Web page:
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My new life is still unfolding, but in my studies I decided to focus on Iran, because there was so much talk about Iran being “the next battleground.” In school, I took classes on Iranian history and culture and even took three months of leave to attend an exhaustive Persian language immersion program. I met some wonderful people and discovered that I loved Iranian food and music. More importantly, the conversation about Iran changed for me. It was no longer about some cartoonish “axis of evil” country that occasionally makes absurd claims to wipe Israel off the map and its goofy, Holocaust-denying former leader, but rather a real country with real people. Knowing their language and culture opened an entirely new world to me and has enriched my life. It has also had a residual effect of introducing Iran to my friends and family, who are only infrequently annoyed when I offer the Persian translation for words or phrases (the Persian word for greed is hers, by the way).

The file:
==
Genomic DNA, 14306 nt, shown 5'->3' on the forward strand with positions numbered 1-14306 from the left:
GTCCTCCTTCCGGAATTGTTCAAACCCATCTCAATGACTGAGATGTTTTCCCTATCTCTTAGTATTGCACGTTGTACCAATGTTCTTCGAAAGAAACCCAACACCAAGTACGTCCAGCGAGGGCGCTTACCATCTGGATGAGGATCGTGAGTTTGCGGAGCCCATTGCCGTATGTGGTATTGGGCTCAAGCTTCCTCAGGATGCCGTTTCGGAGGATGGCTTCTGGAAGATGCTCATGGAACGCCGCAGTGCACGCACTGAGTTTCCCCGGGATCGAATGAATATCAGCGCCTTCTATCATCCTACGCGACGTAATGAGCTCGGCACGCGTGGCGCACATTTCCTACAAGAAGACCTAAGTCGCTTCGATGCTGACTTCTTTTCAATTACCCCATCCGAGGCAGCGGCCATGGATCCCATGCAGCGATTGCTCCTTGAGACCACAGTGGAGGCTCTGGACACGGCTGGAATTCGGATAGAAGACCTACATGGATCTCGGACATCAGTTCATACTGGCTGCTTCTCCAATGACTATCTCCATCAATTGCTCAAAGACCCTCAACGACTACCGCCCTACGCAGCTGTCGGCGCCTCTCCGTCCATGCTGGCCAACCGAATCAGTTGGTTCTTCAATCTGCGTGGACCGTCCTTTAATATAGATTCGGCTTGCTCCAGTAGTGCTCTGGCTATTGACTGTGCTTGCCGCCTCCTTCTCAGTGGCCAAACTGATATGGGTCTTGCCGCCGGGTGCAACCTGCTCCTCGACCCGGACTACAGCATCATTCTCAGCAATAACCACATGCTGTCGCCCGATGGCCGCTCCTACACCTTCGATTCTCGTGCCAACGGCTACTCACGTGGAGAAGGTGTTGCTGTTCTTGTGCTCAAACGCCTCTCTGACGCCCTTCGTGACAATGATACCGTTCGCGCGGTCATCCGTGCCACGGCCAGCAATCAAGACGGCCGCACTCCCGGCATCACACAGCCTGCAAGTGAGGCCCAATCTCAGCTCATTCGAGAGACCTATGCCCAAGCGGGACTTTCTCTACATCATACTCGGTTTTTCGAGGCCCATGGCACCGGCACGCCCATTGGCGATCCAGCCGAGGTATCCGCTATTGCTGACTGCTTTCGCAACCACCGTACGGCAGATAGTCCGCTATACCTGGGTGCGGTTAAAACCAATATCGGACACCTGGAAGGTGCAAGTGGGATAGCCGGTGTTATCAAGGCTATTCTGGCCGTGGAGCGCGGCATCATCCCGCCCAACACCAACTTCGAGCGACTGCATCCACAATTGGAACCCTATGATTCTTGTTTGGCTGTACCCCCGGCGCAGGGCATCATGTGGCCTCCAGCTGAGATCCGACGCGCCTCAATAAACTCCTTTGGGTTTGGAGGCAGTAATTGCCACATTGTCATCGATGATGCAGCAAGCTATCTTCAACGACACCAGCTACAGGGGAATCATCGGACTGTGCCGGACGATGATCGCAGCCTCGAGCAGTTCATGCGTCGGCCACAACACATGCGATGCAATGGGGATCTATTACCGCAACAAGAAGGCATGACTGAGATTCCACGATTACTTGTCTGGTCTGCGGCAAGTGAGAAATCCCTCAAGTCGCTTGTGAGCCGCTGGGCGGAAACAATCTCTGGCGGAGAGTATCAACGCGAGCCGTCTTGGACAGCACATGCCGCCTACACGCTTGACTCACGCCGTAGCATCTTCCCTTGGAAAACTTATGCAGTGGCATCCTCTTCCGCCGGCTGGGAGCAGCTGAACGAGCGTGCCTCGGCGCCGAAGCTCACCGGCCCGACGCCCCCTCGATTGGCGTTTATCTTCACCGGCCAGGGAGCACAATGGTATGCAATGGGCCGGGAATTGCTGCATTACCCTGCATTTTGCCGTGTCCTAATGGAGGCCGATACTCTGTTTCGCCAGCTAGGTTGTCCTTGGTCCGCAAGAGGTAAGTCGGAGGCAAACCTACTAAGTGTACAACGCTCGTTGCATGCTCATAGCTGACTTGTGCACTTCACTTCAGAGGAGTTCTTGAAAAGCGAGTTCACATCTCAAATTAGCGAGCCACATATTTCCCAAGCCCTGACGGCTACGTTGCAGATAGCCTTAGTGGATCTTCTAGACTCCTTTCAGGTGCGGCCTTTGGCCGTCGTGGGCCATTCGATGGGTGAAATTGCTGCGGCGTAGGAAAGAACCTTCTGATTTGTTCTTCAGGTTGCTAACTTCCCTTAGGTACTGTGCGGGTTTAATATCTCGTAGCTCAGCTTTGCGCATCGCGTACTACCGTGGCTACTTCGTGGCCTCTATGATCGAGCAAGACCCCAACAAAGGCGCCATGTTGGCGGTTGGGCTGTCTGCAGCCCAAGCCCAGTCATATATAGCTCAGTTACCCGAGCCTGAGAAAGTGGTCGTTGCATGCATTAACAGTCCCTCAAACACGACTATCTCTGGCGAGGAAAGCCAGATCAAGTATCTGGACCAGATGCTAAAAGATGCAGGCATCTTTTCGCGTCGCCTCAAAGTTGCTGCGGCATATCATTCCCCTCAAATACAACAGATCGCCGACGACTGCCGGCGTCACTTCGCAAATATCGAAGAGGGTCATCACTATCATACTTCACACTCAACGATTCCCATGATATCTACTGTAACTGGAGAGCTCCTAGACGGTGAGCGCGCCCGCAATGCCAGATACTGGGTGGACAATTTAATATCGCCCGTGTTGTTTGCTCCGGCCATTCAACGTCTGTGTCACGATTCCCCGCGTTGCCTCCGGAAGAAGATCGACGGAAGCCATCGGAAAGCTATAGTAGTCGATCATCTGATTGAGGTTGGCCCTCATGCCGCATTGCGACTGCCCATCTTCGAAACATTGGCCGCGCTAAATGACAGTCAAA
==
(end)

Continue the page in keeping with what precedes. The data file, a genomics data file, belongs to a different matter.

Maybe that’s the point. By learning as much as we can about each other, and sharing that knowledge, we diminish the barriers of “otherness.” We will still be different from one another, but perhaps we can find it within ourselves to be more open to empathy. In the next few weeks, I am flying to southern Turkey to spend time with the children displaced by a conflict that has taken a backseat in the news because of current events. The civil war in Syria is still raging and has killed at least 150,000 and displaced millions. The length of the conflict, lack of a distinct opposition, and our general unfamiliarity with the area and its people have all helped foster a general sense of apathy. Even if there isn’t much we can do on the political aspect of this conflict, there are still things we can do to help. I’m bringing four or five dozen sets of colored pencils, coloring pads and bubble wands with me to the refugee camps. Small comforts for children who have lost nearly everything, sometimes even their parents. I would like to learn and share their stories in hopes that actually seeing human faces attached to the tragedy of Syria would drive us to care more, and maybe even do more. The Navy opened up the world to me. But by quitting the Navy, I could finally engage in it.


Keith Gentry

Keith Gentry enlisted in the Navy from Chicago in 2003, and was stationed in Kings Bay, Georgia for nearly a decade. He currently resides in Washington DC and is pursuing a second Masters degree in International Peace and Conflict Resolution.